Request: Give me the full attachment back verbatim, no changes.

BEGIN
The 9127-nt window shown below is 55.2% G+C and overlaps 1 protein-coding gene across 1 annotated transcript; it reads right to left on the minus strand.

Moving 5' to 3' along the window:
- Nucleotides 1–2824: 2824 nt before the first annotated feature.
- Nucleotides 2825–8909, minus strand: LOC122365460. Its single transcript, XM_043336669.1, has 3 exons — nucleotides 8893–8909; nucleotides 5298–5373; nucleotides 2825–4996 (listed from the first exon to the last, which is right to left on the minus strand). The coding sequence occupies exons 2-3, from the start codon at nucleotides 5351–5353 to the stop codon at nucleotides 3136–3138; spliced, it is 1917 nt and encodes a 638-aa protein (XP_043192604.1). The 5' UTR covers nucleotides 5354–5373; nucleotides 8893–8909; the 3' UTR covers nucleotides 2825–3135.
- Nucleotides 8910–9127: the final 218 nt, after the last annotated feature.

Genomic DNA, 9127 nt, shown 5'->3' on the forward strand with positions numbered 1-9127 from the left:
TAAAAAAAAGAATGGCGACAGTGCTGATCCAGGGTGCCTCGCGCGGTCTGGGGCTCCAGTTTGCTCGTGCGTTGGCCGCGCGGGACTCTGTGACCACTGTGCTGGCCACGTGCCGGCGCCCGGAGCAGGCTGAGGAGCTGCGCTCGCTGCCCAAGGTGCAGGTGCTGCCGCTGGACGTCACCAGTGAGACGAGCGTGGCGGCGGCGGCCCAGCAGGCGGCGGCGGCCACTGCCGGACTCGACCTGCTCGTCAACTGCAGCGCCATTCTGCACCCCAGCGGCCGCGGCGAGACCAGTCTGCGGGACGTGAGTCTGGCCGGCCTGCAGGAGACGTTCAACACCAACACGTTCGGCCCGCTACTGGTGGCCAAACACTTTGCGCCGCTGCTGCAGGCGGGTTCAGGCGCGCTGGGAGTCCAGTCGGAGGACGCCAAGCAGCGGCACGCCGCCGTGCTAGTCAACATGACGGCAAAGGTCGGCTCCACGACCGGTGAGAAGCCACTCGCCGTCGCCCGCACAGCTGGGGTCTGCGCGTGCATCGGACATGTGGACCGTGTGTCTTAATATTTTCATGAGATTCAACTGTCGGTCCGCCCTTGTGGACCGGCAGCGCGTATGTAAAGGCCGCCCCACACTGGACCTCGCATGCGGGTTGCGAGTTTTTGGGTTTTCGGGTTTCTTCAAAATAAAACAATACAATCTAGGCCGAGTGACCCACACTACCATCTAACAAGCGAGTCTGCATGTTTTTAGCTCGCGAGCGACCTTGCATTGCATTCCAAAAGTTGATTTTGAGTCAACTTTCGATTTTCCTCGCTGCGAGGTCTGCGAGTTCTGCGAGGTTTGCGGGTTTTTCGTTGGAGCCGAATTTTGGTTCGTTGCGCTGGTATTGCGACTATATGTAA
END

The 9127-nt window shown below is 55.2% G+C and overlaps 1 protein-coding gene across 1 annotated transcript; it reads right to left on the minus strand.

Moving 5' to 3' along the window:
- Nucleotides 1–2824: 2824 nt before the first annotated feature.
- Nucleotides 2825–8909, minus strand: LOC122365460. Its single transcript, XM_043336669.1, has 3 exons — nucleotides 8893–8909; nucleotides 5298–5373; nucleotides 2825–4996 (listed from the first exon to the last, which is right to left on the minus strand). The coding sequence occupies exons 2-3, from the start codon at nucleotides 5351–5353 to the stop codon at nucleotides 3136–3138; spliced, it is 1917 nt and encodes a 638-aa protein (XP_043192604.1). The 5' UTR covers nucleotides 5354–5373; nucleotides 8893–8909; the 3' UTR covers nucleotides 2825–3135.
- Nucleotides 8910–9127: the final 218 nt, after the last annotated feature.

Genomic DNA, 9127 nt, shown 5'->3' on the forward strand with positions numbered 1-9127 from the left:
TAAAAAAAAGAATGGCGACAGTGCTGATCCAGGGTGCCTCGCGCGGTCTGGGGCTCCAGTTTGCTCGTGCGTTGGCCGCGCGGGACTCTGTGACCACTGTGCTGGCCACGTGCCGGCGCCCGGAGCAGGCTGAGGAGCTGCGCTCGCTGCCCAAGGTGCAGGTGCTGCCGCTGGACGTCACCAGTGAGACGAGCGTGGCGGCGGCGGCCCAGCAGGCGGCGGCGGCCACTGCCGGACTCGACCTGCTCGTCAACTGCAGCGCCATTCTGCACCCCAGCGGCCGCGGCGAGACCAGTCTGCGGGACGTGAGTCTGGCCGGCCTGCAGGAGACGTTCAACACCAACACGTTCGGCCCGCTACTGGTGGCCAAACACTTTGCGCCGCTGCTGCAGGCGGGTTCAGGCGCGCTGGGAGTCCAGTCGGAGGACGCCAAGCAGCGGCACGCCGCCGTGCTAGTCAACATGACGGCAAAGGTCGGCTCCACGACCGGTGAGAAGCCACTCGCCGTCGCCCGCACAGCTGGGGTCTGCGCGTGCATCGGACATGTGGACCGTGTGTCTTAATATTTTCATGAGATTCAACTGTCGGTCCGCCCTTGTGGACCGGCAGCGCGTATGTAAAGGCCGCCCCACACTGGACCTCGCATGCGGGTTGCGAGTTTTTGGGTTTTCGGGTTTCTTCAAAATAAAACAATACAATCTAGGCCGAGTGACCCACACTACCATCTAACAAGCGAGTCTGCATGTTTTTAGCTCGCGAGCGACCTTGCATTGCATTCCAAAAGTTGATTTTGAGTCAACTTTCGATTTTCCTCGCTGCGAGGTCTGCGAGTTCTGCGAGGTTTGCGGGTTTTTCGTTGGAGCCGAATTTTGGTTCGTTGCGCTGGTATTGCGACTATATGTAA